Wednesday, August 6, 2014
Weather Conditions; Cloudy, 95 degrees
We haven’t posted lately because our work here has been kinda boring.
This park isn’t as entertaining as the park we worked last summer.
We recently received news that our park will be closing for the winter in order to make repairs to the park entrance. No gate attendant work for us this winter!
We still have a contracted obligation for next summer. That will be our last season here as gate attendants. We’ve enjoyed the gig but we’re ready to get back on the road!
After some discussion, we decided to sign up as volunteers for the winter. We’ll just stay here at our present location and be park security while the park is closed and do whatever it is they need us to do.
We’re planning on a few short trips this winter but we’ll drive the truck and stay in a hotel.
We have learned a few things about ourselves while being gate attendants this past year. One being, we’ve really missed the gypsy lifestyle. We miss exploring. We are from this area and so there’s NOT much exploring here to do.
The fact that the lake levels are so low makes the camping business here kinda of slow. The heat doesn’t help either.
Anyway, we have filled out the paperwork to become park volunteers and have passed the background checks. We should be in business as soon as our summer season contract is done.
Wednesday, June 11, 2014
Weather Conditions; Sunny, 85 degrees
People often ask questions about our jobs as gate attendants and want to know the process for getting this type of gig.
I’ve covered a little bit of this information in previous post, but will give a little more detail for those interested.
The first step is to apply for and receive a DUN Number, Dun & Bradstreet (D&B) provides a D-U-N-S Number, a unique nine digit identification number, for each physical location of your business.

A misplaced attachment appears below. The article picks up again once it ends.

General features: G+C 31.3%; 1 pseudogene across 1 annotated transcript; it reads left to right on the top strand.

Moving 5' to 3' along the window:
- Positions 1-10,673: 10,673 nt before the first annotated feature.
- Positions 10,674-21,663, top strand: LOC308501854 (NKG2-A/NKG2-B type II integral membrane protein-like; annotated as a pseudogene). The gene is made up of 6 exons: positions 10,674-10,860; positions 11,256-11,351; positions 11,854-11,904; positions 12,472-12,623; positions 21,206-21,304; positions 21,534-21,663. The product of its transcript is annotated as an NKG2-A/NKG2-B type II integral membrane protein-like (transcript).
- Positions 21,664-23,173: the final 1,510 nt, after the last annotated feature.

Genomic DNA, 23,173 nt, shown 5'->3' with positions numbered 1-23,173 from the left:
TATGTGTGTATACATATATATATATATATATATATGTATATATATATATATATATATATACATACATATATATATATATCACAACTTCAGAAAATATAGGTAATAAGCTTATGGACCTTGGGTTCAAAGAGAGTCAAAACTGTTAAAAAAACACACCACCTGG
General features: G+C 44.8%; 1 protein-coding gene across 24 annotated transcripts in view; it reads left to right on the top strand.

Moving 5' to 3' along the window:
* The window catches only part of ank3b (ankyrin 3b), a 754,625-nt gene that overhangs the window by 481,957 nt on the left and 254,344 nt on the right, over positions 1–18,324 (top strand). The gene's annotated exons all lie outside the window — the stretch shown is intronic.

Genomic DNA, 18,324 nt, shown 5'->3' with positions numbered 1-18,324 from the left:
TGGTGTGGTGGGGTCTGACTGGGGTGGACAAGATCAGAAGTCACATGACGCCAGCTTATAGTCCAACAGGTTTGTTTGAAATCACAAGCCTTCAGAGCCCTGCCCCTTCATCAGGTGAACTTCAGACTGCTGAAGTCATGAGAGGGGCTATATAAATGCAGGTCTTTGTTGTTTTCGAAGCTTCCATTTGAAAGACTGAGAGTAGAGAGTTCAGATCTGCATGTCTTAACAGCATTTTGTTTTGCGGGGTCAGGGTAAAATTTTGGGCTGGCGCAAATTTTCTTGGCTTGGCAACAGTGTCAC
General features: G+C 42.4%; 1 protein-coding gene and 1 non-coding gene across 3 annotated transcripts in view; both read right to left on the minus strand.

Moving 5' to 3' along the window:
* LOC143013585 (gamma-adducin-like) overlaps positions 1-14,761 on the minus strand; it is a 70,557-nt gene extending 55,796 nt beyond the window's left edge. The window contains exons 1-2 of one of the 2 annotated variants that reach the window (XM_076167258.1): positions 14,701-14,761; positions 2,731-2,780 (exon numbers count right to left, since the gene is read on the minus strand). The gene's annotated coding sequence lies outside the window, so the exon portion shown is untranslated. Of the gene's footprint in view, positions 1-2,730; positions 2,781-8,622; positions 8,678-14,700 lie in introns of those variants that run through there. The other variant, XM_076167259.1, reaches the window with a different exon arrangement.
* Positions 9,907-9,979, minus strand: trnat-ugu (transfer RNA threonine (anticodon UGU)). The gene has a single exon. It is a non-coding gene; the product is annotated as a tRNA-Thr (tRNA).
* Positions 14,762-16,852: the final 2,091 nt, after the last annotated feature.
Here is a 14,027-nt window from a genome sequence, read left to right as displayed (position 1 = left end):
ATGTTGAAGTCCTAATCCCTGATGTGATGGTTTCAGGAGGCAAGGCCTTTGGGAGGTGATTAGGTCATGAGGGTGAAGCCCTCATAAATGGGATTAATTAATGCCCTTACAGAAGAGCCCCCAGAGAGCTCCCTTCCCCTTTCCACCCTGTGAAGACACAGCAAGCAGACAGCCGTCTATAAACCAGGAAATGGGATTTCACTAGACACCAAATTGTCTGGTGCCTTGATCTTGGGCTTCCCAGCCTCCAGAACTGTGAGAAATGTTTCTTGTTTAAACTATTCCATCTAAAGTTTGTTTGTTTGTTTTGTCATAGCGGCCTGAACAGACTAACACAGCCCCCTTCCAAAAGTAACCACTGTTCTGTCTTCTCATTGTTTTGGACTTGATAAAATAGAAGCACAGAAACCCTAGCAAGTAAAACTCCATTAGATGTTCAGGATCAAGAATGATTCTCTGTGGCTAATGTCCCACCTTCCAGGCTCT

D-U-N-S Number are FREE for all businesses required to register with the US Federal government for contracts or grants.
The DUNS will be needed to begin your registration prior to entering SAM.
It may take several days or more than a week to receive your DUN number.
My experience was with Dun & Bradstreet was not pleasant. After waiting for over a week, I had to make several calls and talk with several people over the course of a week in order to finally receive my Dun number.
Once you have obtained the Dun number, you can proceed to the next step.
Next you must register with SAM to receive a number.
The System for Award Management (SAM) is the Official U.S. Government system that consolidated the capabilities of CCR/FedReg, ORCA, and EPLS. There is NO fee to register for this site.
You can register your Entity (business, individual, or government agency) to do business with the Federal Government. To register, you must first create a user account.
This registration takes time, so be prepared to sit at your computer for a couple of hours. (also, this is a government website and you must have a secured connection in order to be able to complete the application) I tried using my laptop with air card and it did not consider it a secured connection.
Your SAM number must be renewed annually. Failure to renew on time will cause you to have to go through the entire process again.
Keep these numbers handy so that you can access them. These numbers are your lifeline to government jobs.
Once you have you have completed these two VERY important steps, you can now go to Federal Business Opportunities website https://www.fbo.gov
This is where you search for government business opportunities.